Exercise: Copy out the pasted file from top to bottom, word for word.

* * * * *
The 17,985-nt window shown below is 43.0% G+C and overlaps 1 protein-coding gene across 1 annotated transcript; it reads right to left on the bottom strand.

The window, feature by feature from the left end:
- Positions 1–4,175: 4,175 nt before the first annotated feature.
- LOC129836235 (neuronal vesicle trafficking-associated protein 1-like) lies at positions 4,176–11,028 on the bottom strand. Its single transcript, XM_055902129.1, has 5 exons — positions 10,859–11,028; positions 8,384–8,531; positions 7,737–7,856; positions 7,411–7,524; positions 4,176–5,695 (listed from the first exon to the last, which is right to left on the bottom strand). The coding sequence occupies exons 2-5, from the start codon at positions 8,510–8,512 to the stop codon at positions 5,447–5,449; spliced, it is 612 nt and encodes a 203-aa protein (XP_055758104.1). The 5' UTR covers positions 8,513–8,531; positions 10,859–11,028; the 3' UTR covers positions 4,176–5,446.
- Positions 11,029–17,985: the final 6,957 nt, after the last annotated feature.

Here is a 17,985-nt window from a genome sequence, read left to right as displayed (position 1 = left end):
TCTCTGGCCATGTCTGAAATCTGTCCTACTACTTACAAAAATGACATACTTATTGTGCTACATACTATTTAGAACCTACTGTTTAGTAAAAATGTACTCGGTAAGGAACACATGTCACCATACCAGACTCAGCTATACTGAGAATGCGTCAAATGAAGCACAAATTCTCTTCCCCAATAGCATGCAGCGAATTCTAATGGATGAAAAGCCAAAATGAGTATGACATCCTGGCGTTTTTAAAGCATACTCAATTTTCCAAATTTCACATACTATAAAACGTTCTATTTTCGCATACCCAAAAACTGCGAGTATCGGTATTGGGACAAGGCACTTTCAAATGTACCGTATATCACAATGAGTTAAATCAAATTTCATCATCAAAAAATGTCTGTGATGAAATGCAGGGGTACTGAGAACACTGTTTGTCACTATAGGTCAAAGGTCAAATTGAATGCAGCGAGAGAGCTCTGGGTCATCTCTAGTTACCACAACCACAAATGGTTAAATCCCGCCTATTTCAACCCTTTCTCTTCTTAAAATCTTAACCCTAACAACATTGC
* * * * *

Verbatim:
The 17,985-nt window shown below is 43.0% G+C and overlaps 1 protein-coding gene across 1 annotated transcript; it reads right to left on the bottom strand.

The window, feature by feature from the left end:
- Positions 1–4,175: 4,175 nt before the first annotated feature.
- LOC129836235 (neuronal vesicle trafficking-associated protein 1-like) lies at positions 4,176–11,028 on the bottom strand. Its single transcript, XM_055902129.1, has 5 exons — positions 10,859–11,028; positions 8,384–8,531; positions 7,737–7,856; positions 7,411–7,524; positions 4,176–5,695 (listed from the first exon to the last, which is right to left on the bottom strand). The coding sequence occupies exons 2-5, from the start codon at positions 8,510–8,512 to the stop codon at positions 5,447–5,449; spliced, it is 612 nt and encodes a 203-aa protein (XP_055758104.1). The 5' UTR covers positions 8,513–8,531; positions 10,859–11,028; the 3' UTR covers positions 4,176–5,446.
- Positions 11,029–17,985: the final 6,957 nt, after the last annotated feature.

Here is a 17,985-nt window from a genome sequence, read left to right as displayed (position 1 = left end):
TCTCTGGCCATGTCTGAAATCTGTCCTACTACTTACAAAAATGACATACTTATTGTGCTACATACTATTTAGAACCTACTGTTTAGTAAAAATGTACTCGGTAAGGAACACATGTCACCATACCAGACTCAGCTATACTGAGAATGCGTCAAATGAAGCACAAATTCTCTTCCCCAATAGCATGCAGCGAATTCTAATGGATGAAAAGCCAAAATGAGTATGACATCCTGGCGTTTTTAAAGCATACTCAATTTTCCAAATTTCACATACTATAAAACGTTCTATTTTCGCATACCCAAAAACTGCGAGTATCGGTATTGGGACAAGGCACTTTCAAATGTACCGTATATCACAATGAGTTAAATCAAATTTCATCATCAAAAAATGTCTGTGATGAAATGCAGGGGTACTGAGAACACTGTTTGTCACTATAGGTCAAAGGTCAAATTGAATGCAGCGAGAGAGCTCTGGGTCATCTCTAGTTACCACAACCACAAATGGTTAAATCCCGCCTATTTCAACCCTTTCTCTTCTTAAAATCTTAACCCTAACAACATTGC